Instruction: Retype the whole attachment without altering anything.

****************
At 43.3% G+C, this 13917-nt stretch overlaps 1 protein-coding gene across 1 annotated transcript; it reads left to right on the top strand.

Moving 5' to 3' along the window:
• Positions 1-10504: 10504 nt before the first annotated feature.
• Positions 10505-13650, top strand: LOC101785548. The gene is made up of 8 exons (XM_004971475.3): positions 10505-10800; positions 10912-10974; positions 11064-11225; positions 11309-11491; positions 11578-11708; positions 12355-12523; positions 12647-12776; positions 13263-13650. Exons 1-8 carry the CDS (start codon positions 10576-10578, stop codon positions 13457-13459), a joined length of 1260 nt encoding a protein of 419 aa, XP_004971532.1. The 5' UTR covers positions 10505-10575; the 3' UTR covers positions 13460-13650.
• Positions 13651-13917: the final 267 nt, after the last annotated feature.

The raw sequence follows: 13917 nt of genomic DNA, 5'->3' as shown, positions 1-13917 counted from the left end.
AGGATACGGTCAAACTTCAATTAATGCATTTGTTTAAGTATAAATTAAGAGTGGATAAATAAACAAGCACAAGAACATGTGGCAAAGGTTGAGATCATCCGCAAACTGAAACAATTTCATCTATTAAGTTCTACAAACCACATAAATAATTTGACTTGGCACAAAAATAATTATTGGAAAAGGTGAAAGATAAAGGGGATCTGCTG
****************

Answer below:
At 43.3% G+C, this 13917-nt stretch overlaps 1 protein-coding gene across 1 annotated transcript; it reads left to right on the top strand.

Moving 5' to 3' along the window:
• Positions 1-10504: 10504 nt before the first annotated feature.
• Positions 10505-13650, top strand: LOC101785548. The gene is made up of 8 exons (XM_004971475.3): positions 10505-10800; positions 10912-10974; positions 11064-11225; positions 11309-11491; positions 11578-11708; positions 12355-12523; positions 12647-12776; positions 13263-13650. Exons 1-8 carry the CDS (start codon positions 10576-10578, stop codon positions 13457-13459), a joined length of 1260 nt encoding a protein of 419 aa, XP_004971532.1. The 5' UTR covers positions 10505-10575; the 3' UTR covers positions 13460-13650.
• Positions 13651-13917: the final 267 nt, after the last annotated feature.

The raw sequence follows: 13917 nt of genomic DNA, 5'->3' as shown, positions 1-13917 counted from the left end.
AGGATACGGTCAAACTTCAATTAATGCATTTGTTTAAGTATAAATTAAGAGTGGATAAATAAACAAGCACAAGAACATGTGGCAAAGGTTGAGATCATCCGCAAACTGAAACAATTTCATCTATTAAGTTCTACAAACCACATAAATAATTTGACTTGGCACAAAAATAATTATTGGAAAAGGTGAAAGATAAAGGGGATCTGCTG